One day, he and a friend were sitting in a garden, when suddenly, he cried out to his friend, “What is wrong with us?”
He then said,
“as I was saying this and weeping in the bitter agony of my heart, suddenly I heard a voice from the nearby house. The voice repeated over and over again, ‘pick up and read, pick up and read.’ At once my countenance changed, and I began to think intently whether there might be some sort of children’s game in which such a chant is used, But I could not remember having heard of one. I checked the flood of tears and stood up. I interpreted it solely as a divine command to me - to open the book and read the first chapter I might find. I picked up the book of the apostle, opened it and in silence read the first passage on which my eyes lit: It said, ‘Let us behave decently, as in the daytime, not in orgies and drunkenness, not in sexual immorality and debauchery, not in dissension and jealousy. Rather, clothe yourselves with the Lord Jesus Christ, and do not think about how to gratify the desires of the sinful nature.'”
After he read these verses from Romans he testified,
“I neither wished nor needed to read further. At once, with the last words of the sentence, it was as if a light of relief from all anxiety flooded into my heart. All the shadows of doubt were dispelled.”
After this experience, the young man searched for his mother to tell her all that happened. After sharing his joy with her, they moved back to Carthage together. Two days later his mother died. It was as though she didn’t need to live anymore, for her son was now a Christian – he had tasted the Bread of Life.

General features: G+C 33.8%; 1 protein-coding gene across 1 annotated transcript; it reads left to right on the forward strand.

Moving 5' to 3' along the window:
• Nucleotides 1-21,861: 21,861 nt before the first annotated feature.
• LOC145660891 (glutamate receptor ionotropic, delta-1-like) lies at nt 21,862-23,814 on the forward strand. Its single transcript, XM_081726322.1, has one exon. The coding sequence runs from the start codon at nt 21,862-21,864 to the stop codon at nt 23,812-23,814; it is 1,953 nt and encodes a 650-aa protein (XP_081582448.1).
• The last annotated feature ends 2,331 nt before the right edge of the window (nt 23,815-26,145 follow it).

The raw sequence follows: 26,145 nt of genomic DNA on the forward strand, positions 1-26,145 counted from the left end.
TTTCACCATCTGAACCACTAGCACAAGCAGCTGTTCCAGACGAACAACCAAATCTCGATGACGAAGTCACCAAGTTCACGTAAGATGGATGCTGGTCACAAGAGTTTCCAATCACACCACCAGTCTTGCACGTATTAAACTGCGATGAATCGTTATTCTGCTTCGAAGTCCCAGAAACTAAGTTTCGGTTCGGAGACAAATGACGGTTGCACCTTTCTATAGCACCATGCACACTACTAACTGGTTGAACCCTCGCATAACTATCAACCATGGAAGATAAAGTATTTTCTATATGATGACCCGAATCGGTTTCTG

Taste and See
This man who had lived a sinful and idolatrous life, whose daily life was filled with sexual immorality and drunkenness, who bowed before the altars of false gods and philosophies; this very man who tried everything the world had to offer, finally found the one thing the world couldn’t offer. He found the bread of life – Jesus Christ.
You may know this man of whom I am speaking. And those of you who don’t have probably heard of the city and beach that bears his name. His name is St. Augustine, and he became one of the greatest saints in the 2000-year history of the Christian church. Protestants and Catholics alike claim Augustine as a patron saint. God used this man with such a wretched past, to bring honor and glory to Christ’s name.
Augustine found the very bread Jesus was speaking about in John 6. The crowds were following Jesus because of the miracles he did. They wanted him to provide more bread for them to eat. But Jesus told them not to put all their hope in bread that would spoil, but instead, to seek that bread which would give them eternal life. The crowd, however, didn’t understand Jesus’ words. They said to him, “then give us this bread that you are speaking of.”
Jesus responded to them in verse 35,
“I am the bread of life. He who comes to me will never go hungry, and he who believes in me will never be thirsty.”